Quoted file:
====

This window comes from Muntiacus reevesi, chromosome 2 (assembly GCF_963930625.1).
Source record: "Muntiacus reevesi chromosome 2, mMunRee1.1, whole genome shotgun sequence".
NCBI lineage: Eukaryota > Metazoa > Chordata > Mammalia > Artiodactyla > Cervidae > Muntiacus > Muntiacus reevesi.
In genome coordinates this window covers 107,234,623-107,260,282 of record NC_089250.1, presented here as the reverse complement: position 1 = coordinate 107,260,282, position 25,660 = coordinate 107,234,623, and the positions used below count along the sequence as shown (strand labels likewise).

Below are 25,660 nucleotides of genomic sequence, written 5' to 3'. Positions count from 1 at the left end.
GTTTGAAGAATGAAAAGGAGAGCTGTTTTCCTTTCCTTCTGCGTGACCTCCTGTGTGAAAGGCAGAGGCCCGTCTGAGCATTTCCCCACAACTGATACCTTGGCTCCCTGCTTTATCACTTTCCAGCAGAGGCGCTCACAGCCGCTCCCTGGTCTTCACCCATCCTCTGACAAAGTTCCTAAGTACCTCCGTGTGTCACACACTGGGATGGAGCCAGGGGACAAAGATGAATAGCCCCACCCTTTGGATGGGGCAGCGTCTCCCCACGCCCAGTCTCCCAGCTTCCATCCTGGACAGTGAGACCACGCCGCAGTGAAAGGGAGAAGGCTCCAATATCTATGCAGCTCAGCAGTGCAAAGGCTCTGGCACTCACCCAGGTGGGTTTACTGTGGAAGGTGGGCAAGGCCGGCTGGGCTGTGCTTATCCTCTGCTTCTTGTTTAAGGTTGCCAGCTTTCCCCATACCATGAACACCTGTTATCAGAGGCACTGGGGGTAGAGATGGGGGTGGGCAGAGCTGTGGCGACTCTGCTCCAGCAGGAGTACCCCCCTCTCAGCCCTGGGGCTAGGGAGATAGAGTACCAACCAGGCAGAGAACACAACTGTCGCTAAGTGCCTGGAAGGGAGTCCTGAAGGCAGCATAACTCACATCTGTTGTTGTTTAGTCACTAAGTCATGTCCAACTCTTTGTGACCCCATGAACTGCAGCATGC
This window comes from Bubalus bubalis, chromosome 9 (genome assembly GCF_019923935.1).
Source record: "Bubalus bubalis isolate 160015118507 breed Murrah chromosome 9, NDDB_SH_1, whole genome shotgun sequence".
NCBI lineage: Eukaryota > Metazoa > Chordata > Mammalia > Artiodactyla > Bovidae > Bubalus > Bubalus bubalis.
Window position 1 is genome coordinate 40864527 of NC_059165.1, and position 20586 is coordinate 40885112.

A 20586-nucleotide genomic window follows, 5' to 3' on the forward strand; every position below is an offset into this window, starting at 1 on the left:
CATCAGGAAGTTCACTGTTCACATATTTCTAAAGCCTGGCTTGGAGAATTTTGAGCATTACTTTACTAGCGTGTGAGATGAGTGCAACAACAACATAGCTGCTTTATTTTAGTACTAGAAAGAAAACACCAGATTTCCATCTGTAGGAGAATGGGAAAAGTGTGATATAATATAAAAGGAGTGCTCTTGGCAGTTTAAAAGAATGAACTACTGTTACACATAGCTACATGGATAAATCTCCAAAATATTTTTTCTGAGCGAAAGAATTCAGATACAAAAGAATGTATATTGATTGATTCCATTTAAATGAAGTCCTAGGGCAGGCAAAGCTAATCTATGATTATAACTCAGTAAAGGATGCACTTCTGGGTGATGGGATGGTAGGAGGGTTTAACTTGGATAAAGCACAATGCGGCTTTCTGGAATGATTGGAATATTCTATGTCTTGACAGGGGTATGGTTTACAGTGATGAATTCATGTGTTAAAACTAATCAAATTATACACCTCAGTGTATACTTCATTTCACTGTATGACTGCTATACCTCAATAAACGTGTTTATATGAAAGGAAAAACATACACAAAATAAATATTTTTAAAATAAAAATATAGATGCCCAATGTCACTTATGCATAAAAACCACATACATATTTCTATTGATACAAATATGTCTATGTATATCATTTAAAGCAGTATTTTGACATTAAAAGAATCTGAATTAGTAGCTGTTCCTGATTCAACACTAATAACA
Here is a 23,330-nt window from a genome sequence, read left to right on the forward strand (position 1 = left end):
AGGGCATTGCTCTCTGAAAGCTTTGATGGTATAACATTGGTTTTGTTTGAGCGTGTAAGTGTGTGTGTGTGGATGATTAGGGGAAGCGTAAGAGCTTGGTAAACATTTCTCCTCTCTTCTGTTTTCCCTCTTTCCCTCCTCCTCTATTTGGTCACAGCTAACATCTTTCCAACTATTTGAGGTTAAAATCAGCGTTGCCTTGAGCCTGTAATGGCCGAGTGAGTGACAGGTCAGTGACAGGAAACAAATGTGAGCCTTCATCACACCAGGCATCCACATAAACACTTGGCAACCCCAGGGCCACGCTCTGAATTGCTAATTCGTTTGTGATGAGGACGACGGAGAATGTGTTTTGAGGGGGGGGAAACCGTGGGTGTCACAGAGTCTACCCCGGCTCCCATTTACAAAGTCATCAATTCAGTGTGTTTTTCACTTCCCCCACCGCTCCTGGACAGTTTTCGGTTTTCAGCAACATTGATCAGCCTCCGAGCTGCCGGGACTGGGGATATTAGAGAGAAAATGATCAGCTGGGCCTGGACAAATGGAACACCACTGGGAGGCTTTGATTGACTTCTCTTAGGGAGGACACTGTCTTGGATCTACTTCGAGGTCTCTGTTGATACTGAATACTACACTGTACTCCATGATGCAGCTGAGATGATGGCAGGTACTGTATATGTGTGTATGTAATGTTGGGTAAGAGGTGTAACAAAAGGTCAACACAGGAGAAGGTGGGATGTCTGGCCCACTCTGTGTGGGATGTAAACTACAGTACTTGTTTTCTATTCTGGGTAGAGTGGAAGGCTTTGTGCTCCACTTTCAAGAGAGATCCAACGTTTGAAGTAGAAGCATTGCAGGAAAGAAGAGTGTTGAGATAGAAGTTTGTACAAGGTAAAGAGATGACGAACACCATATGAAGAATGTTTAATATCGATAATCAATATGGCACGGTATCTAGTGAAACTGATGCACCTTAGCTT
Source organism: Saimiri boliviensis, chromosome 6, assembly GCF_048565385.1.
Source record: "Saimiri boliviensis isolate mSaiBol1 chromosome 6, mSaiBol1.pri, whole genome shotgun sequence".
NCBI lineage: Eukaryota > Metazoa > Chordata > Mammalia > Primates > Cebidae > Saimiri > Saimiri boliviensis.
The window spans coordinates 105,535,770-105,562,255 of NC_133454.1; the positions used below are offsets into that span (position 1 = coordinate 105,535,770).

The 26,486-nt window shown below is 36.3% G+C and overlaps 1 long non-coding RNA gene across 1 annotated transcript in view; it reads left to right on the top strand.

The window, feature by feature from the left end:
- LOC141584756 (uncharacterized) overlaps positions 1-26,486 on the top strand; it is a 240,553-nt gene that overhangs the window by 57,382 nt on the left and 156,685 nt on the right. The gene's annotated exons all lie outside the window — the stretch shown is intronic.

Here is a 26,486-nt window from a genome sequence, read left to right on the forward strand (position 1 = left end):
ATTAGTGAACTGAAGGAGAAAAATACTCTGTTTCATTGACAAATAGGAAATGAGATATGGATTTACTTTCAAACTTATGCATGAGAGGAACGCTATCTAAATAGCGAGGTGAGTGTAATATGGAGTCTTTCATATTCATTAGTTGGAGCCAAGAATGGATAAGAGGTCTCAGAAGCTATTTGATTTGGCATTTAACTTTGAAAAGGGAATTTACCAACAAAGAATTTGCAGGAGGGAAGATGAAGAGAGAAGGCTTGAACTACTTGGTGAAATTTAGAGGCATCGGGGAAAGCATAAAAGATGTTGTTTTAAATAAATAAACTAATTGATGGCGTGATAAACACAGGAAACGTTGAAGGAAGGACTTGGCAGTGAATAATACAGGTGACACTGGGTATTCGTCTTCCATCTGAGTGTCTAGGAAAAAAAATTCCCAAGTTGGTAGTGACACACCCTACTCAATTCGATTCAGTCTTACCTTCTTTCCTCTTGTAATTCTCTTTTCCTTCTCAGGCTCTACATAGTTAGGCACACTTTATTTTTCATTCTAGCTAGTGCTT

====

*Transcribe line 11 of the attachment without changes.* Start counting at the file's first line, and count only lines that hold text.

A 20586-nucleotide genomic window follows, 5' to 3' on the forward strand; every position below is an offset into this window, starting at 1 on the left: